Well let me kick my posting off here with a bit of a techy one.
Just finished work on my profiler, which looks all transparent and nice.
It works by replacing the trace() command. As I use mtasc for development rather than the Flash IDE you have the issue of not having a trace command as such ( No IDE, so no IDE based trace window ).
mtasc gets around this allowing you to overwrite the existing trace command with your own goodness. I've been using alcon as an alternative trace since moving over to mtasc, and it's pretty sweet. It uses a local connection to spit the data out to it's own window, so no nasty textfields in your swf, and it works with movies embedded on a site. Using a local connection means the output is displayed a bit slower than Flash spits it out, but to me that's no big deal, so long as I get to see what's causing the problem I can wait :)
Anyway in the brief moments of downtime I've been working on my own version, tailored to suit my needs. As you can see from the screeny it can output a fair bit of info from a trace command ( Such as the line number, calling package etc. ).
I've also copied the coloured output feature from alcon, so trace("test",2) outputs in a different colour, which is handy.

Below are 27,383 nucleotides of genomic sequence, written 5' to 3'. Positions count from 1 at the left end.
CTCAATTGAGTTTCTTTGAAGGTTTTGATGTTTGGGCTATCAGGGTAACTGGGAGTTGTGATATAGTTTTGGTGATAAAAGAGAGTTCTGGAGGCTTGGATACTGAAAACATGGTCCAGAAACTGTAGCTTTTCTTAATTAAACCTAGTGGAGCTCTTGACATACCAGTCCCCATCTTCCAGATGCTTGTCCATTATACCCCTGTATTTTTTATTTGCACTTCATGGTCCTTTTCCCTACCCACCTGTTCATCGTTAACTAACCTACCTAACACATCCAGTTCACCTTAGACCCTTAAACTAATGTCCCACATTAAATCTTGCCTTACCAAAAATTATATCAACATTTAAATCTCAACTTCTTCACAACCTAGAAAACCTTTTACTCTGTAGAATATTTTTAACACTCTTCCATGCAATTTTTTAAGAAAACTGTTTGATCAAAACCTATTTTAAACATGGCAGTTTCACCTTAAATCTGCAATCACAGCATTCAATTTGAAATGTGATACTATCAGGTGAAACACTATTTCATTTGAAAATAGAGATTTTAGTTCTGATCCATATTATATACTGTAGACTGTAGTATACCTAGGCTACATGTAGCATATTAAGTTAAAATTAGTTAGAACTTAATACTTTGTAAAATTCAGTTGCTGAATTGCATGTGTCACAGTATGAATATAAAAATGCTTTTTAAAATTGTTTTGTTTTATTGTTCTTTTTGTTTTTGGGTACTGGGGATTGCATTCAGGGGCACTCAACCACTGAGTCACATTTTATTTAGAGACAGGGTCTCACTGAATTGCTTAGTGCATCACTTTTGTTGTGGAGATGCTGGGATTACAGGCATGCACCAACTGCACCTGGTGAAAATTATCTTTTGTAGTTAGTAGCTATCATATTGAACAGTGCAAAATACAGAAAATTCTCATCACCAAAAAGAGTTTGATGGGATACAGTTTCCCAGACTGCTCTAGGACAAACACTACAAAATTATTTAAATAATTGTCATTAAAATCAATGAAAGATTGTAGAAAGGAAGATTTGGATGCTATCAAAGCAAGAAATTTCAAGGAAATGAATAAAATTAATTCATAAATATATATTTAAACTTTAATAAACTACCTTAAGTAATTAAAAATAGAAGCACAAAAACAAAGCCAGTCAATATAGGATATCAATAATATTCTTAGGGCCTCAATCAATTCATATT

A colour value of 3 is classed as a fatal error, and if the flag's set then all output stops, so it's like a breakpoint and saves you have to scroll through a lot of output checking for that line which is badly broken.
It also supports trace("_dump",object), which spits out all the properties in an object ( Also covers the type, eg testFlag:Boolean=true; ), as well as trace("_dumpMC",mc) which displays the most relevant movieclip properties.
As it's a profiler and not just a trace replacement, it also handles trace("_profileStart"); trace("_profileStop"); and trace("_profileEnd"); ( Which stops the profiling all together ). When the end command is called it outputs all the methods which have been profiled, the number of times they've been called, the quickest they ran ( In ms ), the longest time they took, and the average.
So hopefully with this I'll be able to find bottlenecks quickly and speed them up before they become a performance issue. It also means testing different approaches can be done quickly to see exactly which way is quicker in a given situation.